As a matter of fact, giving the public its first look at its financial results and the risk factors that investors should consider, Lyft just filed with the Security and Exchange Commission to list on the NASDAQ. This smaller rival of Uber disclosed growing losses, but revenue growth. Why? One of the risk factors Lyft cited was that certain populations might not widely adopt ride sharing services like Lyft and Uber, choosing to stay with private car ownership, taxi services and other traditional means of transportation. As a satisfied ride sharer, I became curious…. let’s face it, who wouldn’t want this new efficiency?
Lyft’s cited risk factor introduced itself to me just last week. New England winter begets vacation thoughts and a trip was booked to Vieques, Puerto Rico last November. Although there were tragic reports about Hurricane Maria devastating the island, our Vieques research gave us the feeling of optimistic recovery, hopeful enough to escape and explore when February pushes us to winter’s limits. Months in advance, Boston/San Juan/Vieques flights were booked and our accommodations were secured and confirmed, all via one of the many online travel brokers, sans human intervention.
A week before departure, feeling extremely organized, we explored ground transportation for our Vieques stay. Conjuring up images of shiny convertibles in the sun, we checked online with ubiquitous Avis and the four island rental agencies. Due to Maria’s destruction and the resilient recovery of tourism, we were told there were no cars available ON THE ENTIRE ISLAND. No golf carts. Nope, no scooters. Not even a bike. The Spanish word nada took on a sinister sound. We alerted our soon-to-be concierge of our dilemma and she said she would intervene and investigate on our behalf, no problema. My Anglo brain relaxed, trusting that no problema would cancel out nada. Did I mention I was an optimist?
Being a “Smart Cities” practitioner, I immediately devised my own no problema: we’ll just use Uber, just like I do everywhere when traveling. To my surprise, despite a population of over 9000 islanders, Uber and Lyft do not serve Vieques and Vieques apparently isn’t troubled by their absence. I knew our first challenge developed when we realized how distant the airport was from our hotel. A couple of quick calls to the hotel produced Manny of M&M Transport meeting us at the casual open-air airport for a trip to the hotel. Of course, there he was, the only grinning guy holding a sign with my first name on it. Problem solved. Manny runs one of at least three taxi services on the island, with fares a typical flat one-way rate of $10. Obviously, one needs to plan and book in advance via phone or text, but this small fleet of competing taxi drivers seemingly drives around the island all day long, very happy to stop, start, divert, soothe and suggest, and proudly point out little quirks of Vieques along the way. Absent of a Chamber of Commerce, these guys happily fill the void. I’d be happy, too, considering that Manny told us that during Maria’s aftermath he went to Wisconsin to haul 18-wheelers full of cheese to make ends meet.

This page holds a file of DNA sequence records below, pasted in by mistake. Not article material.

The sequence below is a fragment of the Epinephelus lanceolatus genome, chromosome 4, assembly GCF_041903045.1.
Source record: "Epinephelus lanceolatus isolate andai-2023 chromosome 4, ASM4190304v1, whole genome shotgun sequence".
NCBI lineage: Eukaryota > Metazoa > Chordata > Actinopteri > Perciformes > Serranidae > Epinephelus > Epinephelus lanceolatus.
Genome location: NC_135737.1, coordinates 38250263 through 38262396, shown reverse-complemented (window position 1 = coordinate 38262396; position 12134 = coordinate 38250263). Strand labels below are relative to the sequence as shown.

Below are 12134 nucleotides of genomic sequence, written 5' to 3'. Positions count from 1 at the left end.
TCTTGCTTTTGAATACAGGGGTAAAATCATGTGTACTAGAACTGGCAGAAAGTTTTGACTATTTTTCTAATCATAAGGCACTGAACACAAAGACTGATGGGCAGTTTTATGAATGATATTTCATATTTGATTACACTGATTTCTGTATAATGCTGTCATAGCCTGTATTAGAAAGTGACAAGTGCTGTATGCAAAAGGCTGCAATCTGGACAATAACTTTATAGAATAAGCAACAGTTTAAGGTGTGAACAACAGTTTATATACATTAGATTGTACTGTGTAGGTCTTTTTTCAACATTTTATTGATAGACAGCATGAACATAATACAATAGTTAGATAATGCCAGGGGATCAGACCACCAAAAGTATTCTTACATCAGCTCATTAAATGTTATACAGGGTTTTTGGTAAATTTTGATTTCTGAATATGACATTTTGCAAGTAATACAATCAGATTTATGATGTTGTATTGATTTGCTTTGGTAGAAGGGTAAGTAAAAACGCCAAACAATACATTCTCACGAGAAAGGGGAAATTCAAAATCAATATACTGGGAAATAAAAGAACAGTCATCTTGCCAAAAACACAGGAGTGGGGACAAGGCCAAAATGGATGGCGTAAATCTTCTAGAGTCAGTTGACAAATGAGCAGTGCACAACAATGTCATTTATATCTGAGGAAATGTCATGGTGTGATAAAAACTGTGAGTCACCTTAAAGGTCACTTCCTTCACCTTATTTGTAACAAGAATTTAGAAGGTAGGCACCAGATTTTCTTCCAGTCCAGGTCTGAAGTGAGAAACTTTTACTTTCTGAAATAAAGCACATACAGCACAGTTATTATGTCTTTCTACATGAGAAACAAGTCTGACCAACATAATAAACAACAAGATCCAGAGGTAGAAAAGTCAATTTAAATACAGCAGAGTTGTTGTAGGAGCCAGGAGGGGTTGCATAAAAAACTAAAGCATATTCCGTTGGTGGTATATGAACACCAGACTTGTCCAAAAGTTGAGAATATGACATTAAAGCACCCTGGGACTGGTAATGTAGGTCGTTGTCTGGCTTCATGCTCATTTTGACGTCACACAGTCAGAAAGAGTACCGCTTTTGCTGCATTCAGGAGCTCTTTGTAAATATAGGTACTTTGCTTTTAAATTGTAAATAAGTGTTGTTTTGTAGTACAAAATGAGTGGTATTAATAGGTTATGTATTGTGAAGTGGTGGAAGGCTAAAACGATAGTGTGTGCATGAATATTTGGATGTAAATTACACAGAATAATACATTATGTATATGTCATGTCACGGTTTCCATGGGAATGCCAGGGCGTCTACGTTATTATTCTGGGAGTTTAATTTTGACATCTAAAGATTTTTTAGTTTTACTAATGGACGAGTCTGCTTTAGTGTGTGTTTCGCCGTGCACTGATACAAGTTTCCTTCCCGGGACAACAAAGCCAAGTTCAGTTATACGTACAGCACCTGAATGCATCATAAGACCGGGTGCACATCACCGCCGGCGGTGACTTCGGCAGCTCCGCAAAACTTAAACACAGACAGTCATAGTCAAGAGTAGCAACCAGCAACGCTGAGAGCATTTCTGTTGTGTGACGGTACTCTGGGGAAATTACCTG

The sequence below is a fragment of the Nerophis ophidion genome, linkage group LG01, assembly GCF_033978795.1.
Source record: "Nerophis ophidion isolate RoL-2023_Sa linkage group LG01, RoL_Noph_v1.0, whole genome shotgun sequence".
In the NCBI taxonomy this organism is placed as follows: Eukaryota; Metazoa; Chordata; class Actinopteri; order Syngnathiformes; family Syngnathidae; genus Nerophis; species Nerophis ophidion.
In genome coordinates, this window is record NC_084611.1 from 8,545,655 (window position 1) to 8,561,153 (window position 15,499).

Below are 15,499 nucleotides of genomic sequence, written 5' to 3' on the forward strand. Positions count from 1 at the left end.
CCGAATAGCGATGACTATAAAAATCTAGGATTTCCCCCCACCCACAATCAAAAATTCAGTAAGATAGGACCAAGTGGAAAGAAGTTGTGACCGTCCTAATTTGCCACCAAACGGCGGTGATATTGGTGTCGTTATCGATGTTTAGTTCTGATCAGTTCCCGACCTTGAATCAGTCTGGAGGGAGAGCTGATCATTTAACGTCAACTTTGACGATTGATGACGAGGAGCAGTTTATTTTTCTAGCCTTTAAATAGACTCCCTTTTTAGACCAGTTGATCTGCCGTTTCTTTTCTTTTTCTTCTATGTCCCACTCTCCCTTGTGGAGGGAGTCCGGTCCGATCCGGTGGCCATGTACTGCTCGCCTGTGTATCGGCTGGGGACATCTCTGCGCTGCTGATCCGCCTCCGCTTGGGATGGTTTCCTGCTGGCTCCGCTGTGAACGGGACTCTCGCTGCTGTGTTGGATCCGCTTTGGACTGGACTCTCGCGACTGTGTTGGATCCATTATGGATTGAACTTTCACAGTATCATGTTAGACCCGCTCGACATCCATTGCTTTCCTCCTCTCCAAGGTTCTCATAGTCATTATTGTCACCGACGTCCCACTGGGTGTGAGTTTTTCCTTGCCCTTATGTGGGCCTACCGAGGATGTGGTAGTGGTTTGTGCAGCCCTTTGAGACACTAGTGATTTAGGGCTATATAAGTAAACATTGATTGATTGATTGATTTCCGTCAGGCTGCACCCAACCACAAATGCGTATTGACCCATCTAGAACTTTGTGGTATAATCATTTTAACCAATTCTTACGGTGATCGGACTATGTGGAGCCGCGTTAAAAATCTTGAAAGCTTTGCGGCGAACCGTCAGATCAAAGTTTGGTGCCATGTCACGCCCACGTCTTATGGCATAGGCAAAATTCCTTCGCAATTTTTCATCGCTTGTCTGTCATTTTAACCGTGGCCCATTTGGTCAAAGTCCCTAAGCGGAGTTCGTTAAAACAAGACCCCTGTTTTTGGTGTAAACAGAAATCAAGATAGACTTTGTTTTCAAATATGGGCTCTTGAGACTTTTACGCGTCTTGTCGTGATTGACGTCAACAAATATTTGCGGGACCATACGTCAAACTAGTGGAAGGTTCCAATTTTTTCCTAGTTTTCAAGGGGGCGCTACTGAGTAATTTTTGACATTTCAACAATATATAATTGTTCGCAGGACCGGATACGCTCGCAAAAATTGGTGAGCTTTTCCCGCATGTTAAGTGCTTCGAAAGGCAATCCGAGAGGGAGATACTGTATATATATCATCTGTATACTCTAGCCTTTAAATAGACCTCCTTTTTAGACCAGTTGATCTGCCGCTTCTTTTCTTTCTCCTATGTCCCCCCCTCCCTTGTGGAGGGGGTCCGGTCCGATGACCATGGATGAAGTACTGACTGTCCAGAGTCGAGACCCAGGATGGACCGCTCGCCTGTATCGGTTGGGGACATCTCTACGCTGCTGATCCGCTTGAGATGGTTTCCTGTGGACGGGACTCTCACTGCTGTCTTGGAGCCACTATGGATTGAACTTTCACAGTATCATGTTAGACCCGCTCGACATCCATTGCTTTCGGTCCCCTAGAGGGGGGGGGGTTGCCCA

Fortunately, our lodging was about a one-mile walk from a fine selection of restaurants, other hotels and a little commerce. But we found ourselves quite distant from the island’s main city of Isabella II. Historic sites, the countless beaches, and even a world wonder of bioluminescence at Mosquito Bay (https://vieques.com/island-bioluminescent-bay/) were out of reach without wheels. One day into our trip, despite the friendliness and generous spirit of other tourists willing to tote us around, we were still at nada.
But…… back to networking…... We asked around if a private car rental might be an option. Our concierge Marie (not to be confused with the hurricane), lit up as if an optimistic light bulb had switched on. She said she had an idea and to check back with her soon. It turned out, she was indeed a force of nature. She asked Amos, the maintenance dude if he knew anyone. That led to a cousin who had a friend named Alexi who rents a couple of cars privately. Since we were on island time, this search took two days for the power of the human network to connect to Alexi. Our ride (see pics) was an island car, an immaculate weather-beaten 1998 Jeep Cherokee Sport, low mileage at only 130k. There was no driver’s license check, no charge card deposit, just cash to the car owner’s cousin’s friend at the hotel. The return instructions were also simple; just drop off the Jeep at the airport with a full tank and the key secured in a small lock box on the roof rack. We grinned when we realized that by fortunately scoring the last car on the island, that the only other non-explored option for transportation would have been to lasso one of the thousands of semi-wild free-range horses roaming Vieques, but we had flip-flops, not cowboy boots. Nada indeed turned into no problema for the rest of the week.
So back to the risk cited in Lyft’s filing; will more remote areas ever adapt ride hailing services? Could Manny score more trips and earn more money with dynamic ride share pricing? Could other islanders benefit from the extra cash? And would we have missed driving a 21-year-old Jeep around Vieques for a week? I keep thinking about it, how in the end the power of the human network prevailed. Thanks, Marie, you were more powerful than you know.
P.S. Non-smart cities still can have smart elements….the wild horses know when the campers are showering, and mooch water from the dripping spouts.
Written By Chris Davis, VP of Smart Cities
CIMCON Lighting, Inc